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Outdoors Q&A: Anglers With Special Needs

Read on for answers to your questions about state regulations on hunting and fishing.

Question: My 11-year-old son is a special-needs child. He has cerebral palsy and is developmentally delayed. He doesn’t have the dexterity to reel in a fish on his own and often doesn’t have the attention span to stay with it until the fish is landed. He is very interested in fishing, though, and asks to go often. If I help him reel in his fish, which could appear to be reeling it in for him, can we still keep two limits of fish? I also know some adults who have special needs, and of course my son is getting older all the time. Are there programs that will allow them to fish without a license or with reduced-cost licenses? (Ron D., Valencia)

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Carrie Wilson
Answer: This is a tough one and one in which the answers are not completely black and white. Since I know from previous conversations that you’re fishing in freshwater, I would say that if you’re actively assisting your son and actually doing most of the fishing for him (casting, reeling and/or tending the gear), you should probably stick with retaining just one limit between you.

I understand and empathize with your situation as you describe it, but from strictly a law enforcement standpoint, if you have taken one limit yourself, then in order to continue fishing and retain more, your son must be able to clearly do most of his own fishing. Unfortunately, we do not have special provisions in the law right now to allow a parent or guardian to catch their own limits, and then to actively fish for another person who is not physically able so that the special-needs person may then take their own limit.

There is one exception to this rule, though, if you two are fishing together from your boat in ocean waters. Boat limits under Fish & Game Code Section 27.60© will allow the two of you to take and possess two limits of fish regardless of which of you actually does most of the fishing and catching.

Basically, boat limit totals are determined by multiplying the number of people aboard a vessel who are licensed or otherwise authorized to sport fish in ocean waters off California by the individual daily bag limits authorized for a species or species group in those waters. There are some exceptions, so please first read the entire section found on Page 37 of the 2008-09 Ocean Sport Fishing Regulations booklet.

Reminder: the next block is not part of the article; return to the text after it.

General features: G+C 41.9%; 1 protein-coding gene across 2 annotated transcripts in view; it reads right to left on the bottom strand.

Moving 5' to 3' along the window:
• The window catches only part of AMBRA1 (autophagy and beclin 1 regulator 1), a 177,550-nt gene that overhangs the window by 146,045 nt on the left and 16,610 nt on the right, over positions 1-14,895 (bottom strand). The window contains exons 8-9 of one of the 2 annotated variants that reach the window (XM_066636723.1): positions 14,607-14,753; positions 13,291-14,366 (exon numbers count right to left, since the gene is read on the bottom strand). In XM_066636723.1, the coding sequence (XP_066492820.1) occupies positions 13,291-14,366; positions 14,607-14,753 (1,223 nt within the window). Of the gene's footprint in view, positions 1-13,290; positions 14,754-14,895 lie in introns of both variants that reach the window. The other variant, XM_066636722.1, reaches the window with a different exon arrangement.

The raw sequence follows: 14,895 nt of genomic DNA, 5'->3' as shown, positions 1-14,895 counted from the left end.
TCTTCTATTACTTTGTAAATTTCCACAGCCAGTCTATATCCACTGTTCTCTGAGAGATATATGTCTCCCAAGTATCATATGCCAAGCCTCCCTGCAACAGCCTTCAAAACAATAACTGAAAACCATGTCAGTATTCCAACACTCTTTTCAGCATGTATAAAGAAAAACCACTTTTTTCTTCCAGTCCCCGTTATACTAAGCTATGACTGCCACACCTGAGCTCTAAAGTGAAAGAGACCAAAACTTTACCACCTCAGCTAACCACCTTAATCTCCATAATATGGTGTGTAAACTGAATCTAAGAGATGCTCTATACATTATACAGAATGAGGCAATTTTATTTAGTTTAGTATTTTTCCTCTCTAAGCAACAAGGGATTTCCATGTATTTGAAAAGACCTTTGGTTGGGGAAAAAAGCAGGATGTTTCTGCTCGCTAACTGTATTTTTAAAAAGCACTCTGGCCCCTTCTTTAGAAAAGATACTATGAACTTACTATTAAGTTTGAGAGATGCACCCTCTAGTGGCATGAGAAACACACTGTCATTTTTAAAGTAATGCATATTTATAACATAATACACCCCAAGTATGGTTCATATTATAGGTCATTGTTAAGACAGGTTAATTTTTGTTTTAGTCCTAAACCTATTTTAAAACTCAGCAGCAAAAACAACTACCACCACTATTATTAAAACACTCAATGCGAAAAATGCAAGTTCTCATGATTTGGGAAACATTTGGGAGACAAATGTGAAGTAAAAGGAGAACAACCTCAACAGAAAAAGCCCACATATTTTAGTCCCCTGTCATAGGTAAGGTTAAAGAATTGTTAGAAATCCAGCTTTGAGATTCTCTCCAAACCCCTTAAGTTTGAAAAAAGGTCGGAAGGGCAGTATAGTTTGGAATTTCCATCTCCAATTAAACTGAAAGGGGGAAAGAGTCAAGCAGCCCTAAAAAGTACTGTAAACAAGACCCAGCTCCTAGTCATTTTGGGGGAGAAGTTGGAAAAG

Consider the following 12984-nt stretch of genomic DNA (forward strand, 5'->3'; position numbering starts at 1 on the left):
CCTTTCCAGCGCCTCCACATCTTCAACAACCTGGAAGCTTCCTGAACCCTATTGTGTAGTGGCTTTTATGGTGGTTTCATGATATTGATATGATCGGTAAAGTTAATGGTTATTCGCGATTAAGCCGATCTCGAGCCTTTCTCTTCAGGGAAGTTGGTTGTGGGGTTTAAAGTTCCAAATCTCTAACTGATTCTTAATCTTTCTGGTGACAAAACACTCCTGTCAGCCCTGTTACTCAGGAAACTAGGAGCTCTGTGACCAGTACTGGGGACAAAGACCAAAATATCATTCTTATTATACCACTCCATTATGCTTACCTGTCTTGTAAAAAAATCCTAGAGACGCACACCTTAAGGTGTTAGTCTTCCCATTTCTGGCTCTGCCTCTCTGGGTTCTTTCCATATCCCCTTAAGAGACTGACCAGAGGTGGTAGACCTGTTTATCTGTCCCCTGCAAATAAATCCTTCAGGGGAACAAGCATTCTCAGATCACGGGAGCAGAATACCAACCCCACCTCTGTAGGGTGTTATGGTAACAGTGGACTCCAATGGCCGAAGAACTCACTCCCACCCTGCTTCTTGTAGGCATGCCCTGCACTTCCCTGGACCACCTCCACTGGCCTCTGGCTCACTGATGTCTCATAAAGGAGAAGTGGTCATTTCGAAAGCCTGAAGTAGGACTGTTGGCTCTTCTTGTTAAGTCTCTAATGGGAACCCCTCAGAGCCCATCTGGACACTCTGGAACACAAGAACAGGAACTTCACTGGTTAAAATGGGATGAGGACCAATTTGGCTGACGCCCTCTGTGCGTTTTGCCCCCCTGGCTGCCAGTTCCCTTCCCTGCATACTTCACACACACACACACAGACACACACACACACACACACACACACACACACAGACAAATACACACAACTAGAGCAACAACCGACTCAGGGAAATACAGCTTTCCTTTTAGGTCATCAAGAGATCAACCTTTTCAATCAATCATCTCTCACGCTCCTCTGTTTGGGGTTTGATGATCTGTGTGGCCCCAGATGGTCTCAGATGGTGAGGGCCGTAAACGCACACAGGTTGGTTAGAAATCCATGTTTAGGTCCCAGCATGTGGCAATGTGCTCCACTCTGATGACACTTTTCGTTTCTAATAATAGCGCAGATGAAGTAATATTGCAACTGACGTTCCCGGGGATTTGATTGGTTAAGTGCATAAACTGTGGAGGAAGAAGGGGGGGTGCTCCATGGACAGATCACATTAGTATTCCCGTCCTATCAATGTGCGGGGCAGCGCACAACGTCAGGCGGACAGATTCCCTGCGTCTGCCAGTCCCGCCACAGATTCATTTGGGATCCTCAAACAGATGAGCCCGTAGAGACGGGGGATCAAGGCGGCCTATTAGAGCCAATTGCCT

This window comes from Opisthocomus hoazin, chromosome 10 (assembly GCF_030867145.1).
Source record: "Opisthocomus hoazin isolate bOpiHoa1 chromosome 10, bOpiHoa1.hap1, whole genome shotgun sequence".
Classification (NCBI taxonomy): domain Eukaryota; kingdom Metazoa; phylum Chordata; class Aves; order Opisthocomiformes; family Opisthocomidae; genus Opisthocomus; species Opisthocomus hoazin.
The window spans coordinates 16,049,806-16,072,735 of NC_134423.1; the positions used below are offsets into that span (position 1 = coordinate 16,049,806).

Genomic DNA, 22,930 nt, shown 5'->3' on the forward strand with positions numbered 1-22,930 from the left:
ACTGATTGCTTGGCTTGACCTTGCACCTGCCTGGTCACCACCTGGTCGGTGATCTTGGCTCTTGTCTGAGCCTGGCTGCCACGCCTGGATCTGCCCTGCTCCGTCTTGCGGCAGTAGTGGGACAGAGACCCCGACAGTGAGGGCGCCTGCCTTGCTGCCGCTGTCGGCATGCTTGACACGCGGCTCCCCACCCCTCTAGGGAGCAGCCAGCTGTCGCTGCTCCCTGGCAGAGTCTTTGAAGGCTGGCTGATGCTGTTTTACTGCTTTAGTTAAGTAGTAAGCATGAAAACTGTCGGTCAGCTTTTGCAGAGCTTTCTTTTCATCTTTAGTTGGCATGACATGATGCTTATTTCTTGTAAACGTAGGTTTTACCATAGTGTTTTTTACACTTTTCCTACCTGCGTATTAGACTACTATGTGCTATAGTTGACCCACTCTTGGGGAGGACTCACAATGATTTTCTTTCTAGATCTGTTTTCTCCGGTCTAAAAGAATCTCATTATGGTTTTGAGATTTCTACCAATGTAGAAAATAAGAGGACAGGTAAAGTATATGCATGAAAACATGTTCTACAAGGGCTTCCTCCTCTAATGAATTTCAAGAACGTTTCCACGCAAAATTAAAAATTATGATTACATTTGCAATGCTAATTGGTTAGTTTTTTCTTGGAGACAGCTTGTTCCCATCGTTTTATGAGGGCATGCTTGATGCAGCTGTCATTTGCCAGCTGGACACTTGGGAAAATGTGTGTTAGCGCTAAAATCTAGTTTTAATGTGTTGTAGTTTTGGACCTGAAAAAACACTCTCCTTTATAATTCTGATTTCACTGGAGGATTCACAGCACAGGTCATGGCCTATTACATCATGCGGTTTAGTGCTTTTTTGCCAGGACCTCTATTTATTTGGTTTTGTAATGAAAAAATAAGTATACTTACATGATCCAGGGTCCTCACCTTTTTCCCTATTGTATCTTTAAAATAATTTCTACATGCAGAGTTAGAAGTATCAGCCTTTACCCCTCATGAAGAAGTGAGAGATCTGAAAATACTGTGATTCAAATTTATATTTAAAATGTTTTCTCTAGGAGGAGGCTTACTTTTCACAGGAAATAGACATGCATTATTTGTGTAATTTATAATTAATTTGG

Regarding a fishing license, your son will not need his own until he turns 16. Once he does, we have free fishing licenses available to people with various disabilities that are good for five years, and it sounds like he should qualify. Click here to check out the Department of Fish and Game’s Web site for a list of these licenses and the criteria necessary to apply for them.

Question: I have been a hunter and target shooter for more than 50 years. I’ve heard different agencies blaming fires on sparks caused by bullets striking rocks. I was not aware that lead and copper would cause sparks. Am I missing something, or is this more hype to discourage hunting and target shooting? (Charles M.)

Answer: It is not necessarily the bullet itself but the object contacted that can cause ignition. Fires caused from target shooting could be because of either bullets striking a rock with the geological potential to spark just right or shooting at metal targets that have the potential to start a fire.

Carrie Wilson is a marine biologist with the California Department of Fish & Game. Her DFG-related question-and-answer column appears weekly at www.dfg.ca.gov/QandA/. She can be reached at [email protected]

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